We banish wisdom and her idle lore;
No clarions here the strains of battle sing,
With notes of mirth our joyful valleys ring.
Peace to the brave :-o'er us the beauteous, reign,
And ever charming pleasures form our train.'

This said, a diadem, inlaid with pearls, She placed respectful on his golden curls; Another o'er his graceful shoulder threw A silken mantle of the rose's hue, [flow'd, Which, clasp'd with studs of gold, behind him And through the folds his glowing bosom show'd. Then in a car, by snow-white coursers drawn, They led him o'er the dew-besprinkled lawn, Through groves of joy and arbours of delight, With all that could allure his ravish'd sight; Green hillocks, meads, and rosy grots he view'd, And verdurous plains with winding streams beOn every bank, and under every shade, [dew’d.

thousand youths, a thousand damsels play'd ;

Some wantonly were tripping in a ring
On the soft border of a gushing spring;
While some, reclining in the shady vales,
Told to their smiling loves their amorous tales :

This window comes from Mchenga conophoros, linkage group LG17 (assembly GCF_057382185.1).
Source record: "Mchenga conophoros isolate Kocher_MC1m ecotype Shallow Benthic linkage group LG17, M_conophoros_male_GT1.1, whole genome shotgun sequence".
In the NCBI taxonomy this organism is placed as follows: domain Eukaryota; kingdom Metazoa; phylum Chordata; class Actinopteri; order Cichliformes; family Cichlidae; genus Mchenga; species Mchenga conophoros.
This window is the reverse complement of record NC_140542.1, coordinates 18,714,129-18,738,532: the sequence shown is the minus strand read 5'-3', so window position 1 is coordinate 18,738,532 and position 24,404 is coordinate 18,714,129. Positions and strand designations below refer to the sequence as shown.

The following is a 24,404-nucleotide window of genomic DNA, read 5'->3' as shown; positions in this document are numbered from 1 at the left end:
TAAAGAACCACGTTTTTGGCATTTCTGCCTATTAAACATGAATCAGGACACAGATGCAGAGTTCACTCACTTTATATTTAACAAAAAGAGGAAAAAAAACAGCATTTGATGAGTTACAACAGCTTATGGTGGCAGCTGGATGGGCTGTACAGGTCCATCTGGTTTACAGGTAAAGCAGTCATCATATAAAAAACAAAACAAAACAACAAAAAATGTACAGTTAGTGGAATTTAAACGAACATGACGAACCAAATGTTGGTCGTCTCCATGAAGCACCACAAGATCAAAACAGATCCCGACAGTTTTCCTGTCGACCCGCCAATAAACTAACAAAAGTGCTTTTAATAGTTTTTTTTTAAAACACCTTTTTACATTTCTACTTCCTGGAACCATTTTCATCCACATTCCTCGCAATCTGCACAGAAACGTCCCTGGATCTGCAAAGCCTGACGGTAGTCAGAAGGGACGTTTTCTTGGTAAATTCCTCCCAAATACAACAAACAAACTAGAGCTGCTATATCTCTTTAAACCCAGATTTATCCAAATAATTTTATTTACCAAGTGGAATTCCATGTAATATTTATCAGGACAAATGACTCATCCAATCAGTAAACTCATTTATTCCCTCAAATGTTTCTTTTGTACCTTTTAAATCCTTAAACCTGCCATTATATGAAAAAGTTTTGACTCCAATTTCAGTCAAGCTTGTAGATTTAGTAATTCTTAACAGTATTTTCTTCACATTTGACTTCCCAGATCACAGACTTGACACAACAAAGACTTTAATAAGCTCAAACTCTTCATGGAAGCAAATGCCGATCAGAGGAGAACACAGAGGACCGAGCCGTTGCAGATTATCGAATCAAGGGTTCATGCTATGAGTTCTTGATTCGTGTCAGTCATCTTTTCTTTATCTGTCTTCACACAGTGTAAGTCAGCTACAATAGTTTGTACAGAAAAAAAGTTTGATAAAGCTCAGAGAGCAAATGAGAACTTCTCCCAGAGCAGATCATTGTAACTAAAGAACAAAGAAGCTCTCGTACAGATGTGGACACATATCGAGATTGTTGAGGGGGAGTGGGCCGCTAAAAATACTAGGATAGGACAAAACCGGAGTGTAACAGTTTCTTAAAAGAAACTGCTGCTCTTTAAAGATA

But when the sportful train beheld from far
The nymphs returning with the stately car,
O’er the smooth plain with hasty steps they came,
And hail'd their youthful king with loud acclaim ;
With flowers of every tint the paths they strow'd,
And cast their chaplets on the hallow'd road.

At last they reach'd the bosom of a wood,
Where, on a hill, a radiant palace stood;
A sumptuous dome, by hands immortal made,
Which on its walls and on its gates display'd
The gems that in the rocks of Tibet glow,
The pearls that in the shells of Ormus grow.
And now a numerous train advance to meet
The youth descending from his regal seat;
Whom to a rich and spacious hall they led,
With silken carpets delicately spread :
There on a throne with gems unnumber'd graced